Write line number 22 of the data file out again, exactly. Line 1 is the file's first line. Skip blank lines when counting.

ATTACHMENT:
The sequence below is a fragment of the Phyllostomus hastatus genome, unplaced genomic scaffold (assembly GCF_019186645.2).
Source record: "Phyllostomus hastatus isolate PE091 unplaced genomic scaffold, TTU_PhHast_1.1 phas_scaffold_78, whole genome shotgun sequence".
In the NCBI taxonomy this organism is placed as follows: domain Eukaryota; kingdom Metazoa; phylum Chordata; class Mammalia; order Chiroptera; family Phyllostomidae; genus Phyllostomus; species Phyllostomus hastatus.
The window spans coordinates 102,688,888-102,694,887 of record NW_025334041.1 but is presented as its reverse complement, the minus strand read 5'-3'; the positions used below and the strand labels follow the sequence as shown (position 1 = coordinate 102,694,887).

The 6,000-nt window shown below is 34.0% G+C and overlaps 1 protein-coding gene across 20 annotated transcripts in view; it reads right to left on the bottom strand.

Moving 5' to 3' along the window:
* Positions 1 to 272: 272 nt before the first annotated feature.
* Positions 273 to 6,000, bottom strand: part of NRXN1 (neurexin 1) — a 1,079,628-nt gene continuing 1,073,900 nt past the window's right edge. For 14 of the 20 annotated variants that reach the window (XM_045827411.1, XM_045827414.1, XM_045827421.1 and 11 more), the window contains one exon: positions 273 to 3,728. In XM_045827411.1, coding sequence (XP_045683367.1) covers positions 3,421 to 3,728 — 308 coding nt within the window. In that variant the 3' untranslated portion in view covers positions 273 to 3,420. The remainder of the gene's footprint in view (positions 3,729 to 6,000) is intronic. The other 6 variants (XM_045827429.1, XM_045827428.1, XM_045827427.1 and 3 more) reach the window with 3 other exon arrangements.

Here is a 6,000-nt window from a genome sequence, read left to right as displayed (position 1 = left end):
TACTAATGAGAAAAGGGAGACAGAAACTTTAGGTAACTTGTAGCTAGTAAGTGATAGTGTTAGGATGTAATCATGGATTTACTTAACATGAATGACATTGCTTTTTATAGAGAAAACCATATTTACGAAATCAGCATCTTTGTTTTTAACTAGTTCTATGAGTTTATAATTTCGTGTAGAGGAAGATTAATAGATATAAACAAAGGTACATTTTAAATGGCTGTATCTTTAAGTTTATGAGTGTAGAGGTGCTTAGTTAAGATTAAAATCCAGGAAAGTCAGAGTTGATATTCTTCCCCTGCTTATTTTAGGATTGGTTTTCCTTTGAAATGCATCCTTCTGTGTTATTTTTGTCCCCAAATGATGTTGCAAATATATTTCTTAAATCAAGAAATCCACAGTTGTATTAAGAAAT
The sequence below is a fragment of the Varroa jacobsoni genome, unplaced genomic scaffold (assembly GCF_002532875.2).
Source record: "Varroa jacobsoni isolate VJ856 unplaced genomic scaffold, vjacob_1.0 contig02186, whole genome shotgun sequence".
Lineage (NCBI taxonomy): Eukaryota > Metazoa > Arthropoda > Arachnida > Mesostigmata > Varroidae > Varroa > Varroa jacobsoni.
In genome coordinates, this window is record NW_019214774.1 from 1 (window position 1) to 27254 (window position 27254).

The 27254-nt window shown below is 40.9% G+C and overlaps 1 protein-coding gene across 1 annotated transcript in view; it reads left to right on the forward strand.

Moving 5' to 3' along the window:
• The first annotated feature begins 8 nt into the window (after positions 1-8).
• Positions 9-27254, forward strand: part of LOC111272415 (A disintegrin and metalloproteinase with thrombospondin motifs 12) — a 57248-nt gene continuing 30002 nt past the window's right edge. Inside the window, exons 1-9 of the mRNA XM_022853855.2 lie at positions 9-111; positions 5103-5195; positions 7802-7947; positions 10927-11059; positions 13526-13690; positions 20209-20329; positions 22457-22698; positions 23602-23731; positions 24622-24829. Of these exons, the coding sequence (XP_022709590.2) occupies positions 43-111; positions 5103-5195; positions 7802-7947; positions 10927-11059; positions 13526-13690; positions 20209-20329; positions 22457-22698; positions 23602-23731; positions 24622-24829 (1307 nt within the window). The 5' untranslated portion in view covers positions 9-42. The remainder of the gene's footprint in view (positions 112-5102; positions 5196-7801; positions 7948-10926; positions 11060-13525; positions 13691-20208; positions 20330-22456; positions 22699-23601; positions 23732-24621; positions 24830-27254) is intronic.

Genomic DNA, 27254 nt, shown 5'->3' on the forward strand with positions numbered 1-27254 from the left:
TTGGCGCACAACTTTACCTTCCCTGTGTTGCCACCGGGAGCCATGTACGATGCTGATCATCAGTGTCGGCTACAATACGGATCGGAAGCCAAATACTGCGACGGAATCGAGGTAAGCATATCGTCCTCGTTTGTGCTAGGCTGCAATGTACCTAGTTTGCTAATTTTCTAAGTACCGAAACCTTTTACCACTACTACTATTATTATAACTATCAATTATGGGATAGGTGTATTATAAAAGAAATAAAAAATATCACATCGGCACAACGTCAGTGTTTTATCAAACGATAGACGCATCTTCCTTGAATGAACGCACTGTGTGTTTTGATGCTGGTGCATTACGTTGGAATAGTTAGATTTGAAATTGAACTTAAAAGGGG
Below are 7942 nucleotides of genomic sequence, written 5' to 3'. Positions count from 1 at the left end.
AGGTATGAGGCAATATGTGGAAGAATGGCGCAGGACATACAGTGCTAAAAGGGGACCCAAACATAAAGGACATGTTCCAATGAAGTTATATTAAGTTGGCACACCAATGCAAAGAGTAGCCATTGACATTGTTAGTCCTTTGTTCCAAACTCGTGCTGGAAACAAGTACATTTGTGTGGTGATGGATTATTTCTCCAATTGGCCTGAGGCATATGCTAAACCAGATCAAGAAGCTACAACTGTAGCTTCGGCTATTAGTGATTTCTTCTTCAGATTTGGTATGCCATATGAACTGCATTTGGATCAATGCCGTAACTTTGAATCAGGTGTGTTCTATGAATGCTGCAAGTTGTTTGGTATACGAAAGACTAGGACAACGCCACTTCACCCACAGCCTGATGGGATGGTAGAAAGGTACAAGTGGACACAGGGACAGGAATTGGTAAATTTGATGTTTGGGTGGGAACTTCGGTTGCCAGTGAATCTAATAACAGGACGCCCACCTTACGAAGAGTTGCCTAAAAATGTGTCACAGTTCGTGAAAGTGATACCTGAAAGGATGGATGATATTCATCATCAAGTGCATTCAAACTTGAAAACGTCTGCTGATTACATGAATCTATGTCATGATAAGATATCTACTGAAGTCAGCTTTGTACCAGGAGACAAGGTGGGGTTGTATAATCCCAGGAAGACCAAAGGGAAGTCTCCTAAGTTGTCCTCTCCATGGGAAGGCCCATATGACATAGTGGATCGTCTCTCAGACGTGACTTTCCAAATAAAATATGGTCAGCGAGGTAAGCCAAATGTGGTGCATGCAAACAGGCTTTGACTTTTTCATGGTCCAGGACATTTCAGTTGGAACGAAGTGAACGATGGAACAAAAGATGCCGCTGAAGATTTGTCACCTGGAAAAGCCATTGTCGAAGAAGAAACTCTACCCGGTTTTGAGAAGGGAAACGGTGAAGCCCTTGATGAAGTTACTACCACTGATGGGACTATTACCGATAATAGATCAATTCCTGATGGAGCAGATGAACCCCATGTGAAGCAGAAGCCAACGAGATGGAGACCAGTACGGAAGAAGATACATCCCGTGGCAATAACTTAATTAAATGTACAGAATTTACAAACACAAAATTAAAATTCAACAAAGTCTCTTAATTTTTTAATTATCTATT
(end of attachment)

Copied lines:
AGGTATGAGGCAATATGTGGAAGAATGGCGCAGGACATACAGTGCTAAAAGGGGACCCAAACATAAAGGACATGTTCCAATGAAGTTATATTAAGTTGGCACACCAATGCAAAGAGTAGCCATTGACATTGTTAGTCCTTTGTTCCAAACTCGTGCTGGAAACAAGTACATTTGTGTGGTGATGGATTATTTCTCCAATTGGCCTGAGGCATATGCTAAACCAGATCAAGAAGCTACAACTGTAGCTTCGGCTATTAGTGATTTCTTCTTCAGATTTGGTATGCCATATGAACTGCATTTGGATCAATGCCGTAACTTTGAATCAGGTGTGTTCTATGAATGCTGCAAGTTGTTTGGTATACGAAAGACTAGGACAACGCCACTTCACCCACAGCCTGATGGGATGGTAGAAAGGTACAAGTGGACACAGGGACAGGAATTGGTAAATTTGATGTTTGGGTGGGAACTTCGGTTGCCAGTGAATCTAATAACAGGACGCCCACCTTACGAAGAGTTGCCTAAAAATGTGTCACAGTTCGTGAAAGTGATACCTGAAAGGATGGATGATATTCATCATCAAGTGCATTCAAACTTGAAAACGTCTGCTGATTACATGAATCTATGTCATGATAAGATATCTACTGAAGTCAGCTTTGTACCAGGAGACAAGGTGGGGTTGTATAATCCCAGGAAGACCAAAGGGAAGTCTCCTAAGTTGTCCTCTCCATGGGAAGGCCCATATGACATAGTGGATCGTCTCTCAGACGTGACTTTCCAAATAAAATATGGTCAGCGAGGTAAGCCAAATGTGGTGCATGCAAACAGGCTTTGACTTTTTCATGGTCCAGGACATTTCAGTTGGAACGAAGTGAACGATGGAACAAAAGATGCCGCTGAAGATTTGTCACCTGGAAAAGCCATTGTCGAAGAAGAAACTCTACCCGGTTTTGAGAAGGGAAACGGTGAAGCCCTTGATGAAGTTACTACCACTGATGGGACTATTACCGATAATAGATCAATTCCTGATGGAGCAGATGAACCCCATGTGAAGCAGAAGCCAACGAGATGGAGACCAGTACGGAAGAAGATACATCCCGTGGCAATAACTTAATTAAATGTACAGAATTTACAAACACAAAATTAAAATTCAACAAAGTCTCTTAATTTTTTAATTATCTATT